The Postal Service General Counsel Thomas Marshall sent a letter, saying USPS cannot guarantee that votes sent by mail will reach their destinations by Election Day.
NEW ORLEANS (WWL-TV) — Louisiana is one of 46 states that the United States Postal Service said may have mail delivery problems leading up to Election Day.
Postal Service General Counsel Thomas Marshall sent a letter to Louisiana Secretary of State Kyle Ardoin on Friday, saying it cannot guarantee that votes sent by mail will reach their destinations by Election Day.
The USPS said there is “significant risk” that the slowed pace of the mail system will be the reason why votes may not be counted, according to election law.
45 other states got similar letters.
“Voting rights advocates have been warning for months that Donald Trump and his postmaster general would try to sabotage the post office in order to sabotage voting by mail. Now, it appears, at least, that it’s happening in real-time, right in front of everybody,” said WWL-TV Political Analyst Clancy DuBos in response to the letter.
“I expect litigation. I expect congress, at least on the house side, to respond to this. This is going to be a battle that rages between now and November 3.”
With less than three months to election day, there’s huge concern.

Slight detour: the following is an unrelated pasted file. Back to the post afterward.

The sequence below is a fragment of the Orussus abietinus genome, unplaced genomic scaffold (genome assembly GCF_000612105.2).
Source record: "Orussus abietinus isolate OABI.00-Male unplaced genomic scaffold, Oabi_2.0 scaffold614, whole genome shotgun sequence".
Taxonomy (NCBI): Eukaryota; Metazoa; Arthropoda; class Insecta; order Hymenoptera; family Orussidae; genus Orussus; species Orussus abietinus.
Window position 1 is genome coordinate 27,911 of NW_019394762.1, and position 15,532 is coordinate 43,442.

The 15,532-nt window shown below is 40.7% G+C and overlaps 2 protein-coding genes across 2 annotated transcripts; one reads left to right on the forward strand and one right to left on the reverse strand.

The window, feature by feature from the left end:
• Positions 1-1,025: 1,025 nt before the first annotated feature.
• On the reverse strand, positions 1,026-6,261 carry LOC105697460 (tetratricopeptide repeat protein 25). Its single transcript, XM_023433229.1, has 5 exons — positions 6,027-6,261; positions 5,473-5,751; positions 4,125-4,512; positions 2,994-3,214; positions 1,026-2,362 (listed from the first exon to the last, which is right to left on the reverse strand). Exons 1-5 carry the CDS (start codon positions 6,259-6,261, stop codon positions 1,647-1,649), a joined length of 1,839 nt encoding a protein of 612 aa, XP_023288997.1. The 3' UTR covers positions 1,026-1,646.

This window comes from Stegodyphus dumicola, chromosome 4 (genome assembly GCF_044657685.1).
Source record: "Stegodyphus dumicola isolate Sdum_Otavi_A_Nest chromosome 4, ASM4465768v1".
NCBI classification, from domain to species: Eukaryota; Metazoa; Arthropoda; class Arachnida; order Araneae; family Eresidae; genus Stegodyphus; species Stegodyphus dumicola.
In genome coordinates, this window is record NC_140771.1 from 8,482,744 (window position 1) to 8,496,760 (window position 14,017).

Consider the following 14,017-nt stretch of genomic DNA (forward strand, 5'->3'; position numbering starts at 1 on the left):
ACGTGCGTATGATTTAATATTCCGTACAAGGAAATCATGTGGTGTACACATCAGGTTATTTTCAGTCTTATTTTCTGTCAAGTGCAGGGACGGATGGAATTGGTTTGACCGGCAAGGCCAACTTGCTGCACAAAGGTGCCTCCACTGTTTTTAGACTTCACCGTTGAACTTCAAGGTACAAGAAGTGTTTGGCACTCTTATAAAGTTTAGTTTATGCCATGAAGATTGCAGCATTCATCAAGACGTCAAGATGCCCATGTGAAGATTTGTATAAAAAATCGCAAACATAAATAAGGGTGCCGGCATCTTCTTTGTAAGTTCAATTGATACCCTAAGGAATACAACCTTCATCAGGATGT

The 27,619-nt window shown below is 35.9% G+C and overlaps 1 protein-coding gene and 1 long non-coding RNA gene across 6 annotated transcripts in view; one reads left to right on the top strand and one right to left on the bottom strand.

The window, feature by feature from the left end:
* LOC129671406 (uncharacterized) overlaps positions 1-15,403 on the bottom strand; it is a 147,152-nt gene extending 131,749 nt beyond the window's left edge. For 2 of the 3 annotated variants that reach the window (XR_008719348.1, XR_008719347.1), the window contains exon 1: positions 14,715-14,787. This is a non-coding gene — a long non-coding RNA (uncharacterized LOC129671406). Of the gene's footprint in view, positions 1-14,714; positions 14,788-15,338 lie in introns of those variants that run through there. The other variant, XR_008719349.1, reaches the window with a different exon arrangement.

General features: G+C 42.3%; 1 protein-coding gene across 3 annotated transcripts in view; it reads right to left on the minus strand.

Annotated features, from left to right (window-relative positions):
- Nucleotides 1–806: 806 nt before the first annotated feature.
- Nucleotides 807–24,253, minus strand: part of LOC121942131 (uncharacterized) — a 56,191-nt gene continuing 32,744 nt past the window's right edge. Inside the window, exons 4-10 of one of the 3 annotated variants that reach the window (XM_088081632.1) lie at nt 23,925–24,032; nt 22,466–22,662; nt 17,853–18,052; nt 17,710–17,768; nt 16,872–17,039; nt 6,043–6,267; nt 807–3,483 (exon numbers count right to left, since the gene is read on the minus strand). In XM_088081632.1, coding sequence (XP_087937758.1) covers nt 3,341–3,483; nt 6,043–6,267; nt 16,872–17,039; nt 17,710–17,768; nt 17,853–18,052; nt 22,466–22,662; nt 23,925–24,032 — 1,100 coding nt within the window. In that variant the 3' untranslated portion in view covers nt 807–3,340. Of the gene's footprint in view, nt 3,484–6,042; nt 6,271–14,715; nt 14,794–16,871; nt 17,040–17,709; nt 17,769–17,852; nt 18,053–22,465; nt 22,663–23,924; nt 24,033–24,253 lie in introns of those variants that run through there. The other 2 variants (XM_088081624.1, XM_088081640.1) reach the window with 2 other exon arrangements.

Louisiana’s Secretary of State Kyle Ardoin wrote in response to the letter:
“The highly publicized, nationwide failure of the Postal Service to handle even a modest increase of absentee mail ballots is a major cause for concern leading into November. Even more concerning is the fact that there are those who wish to increase our reliance on the very Postal Service that proved inept just last month.”
Louisiana is one of few states that have not expanded vote by mail to include all registered voters.
State Representative Royce Duplessis, a Democrat who represents District 93, which includes New Orleans, pushed for expansion of vote by mail in Louisiana. He said despite the problems within the postal system, there are workarounds.
Expanded early voting is one.
“One of the alternatives that I suggested is that we take advantage of drop locations. So, this would still require individuals to leave their homes, or you can have someone deliver it on your behalf, but it would cut out the having to rely on the postal service,” said Rep. Duplessis.
He said that while the state cannot control the funding or operations of the USPS, Louisianans need to have all options available.
And we can expect pushback as the election ticks closer.
“This is something that is sacred and we have to protect. And we have to do it in a safe and fair way. So it really shouldn’t be political, I just want the voting people to know that,” he said.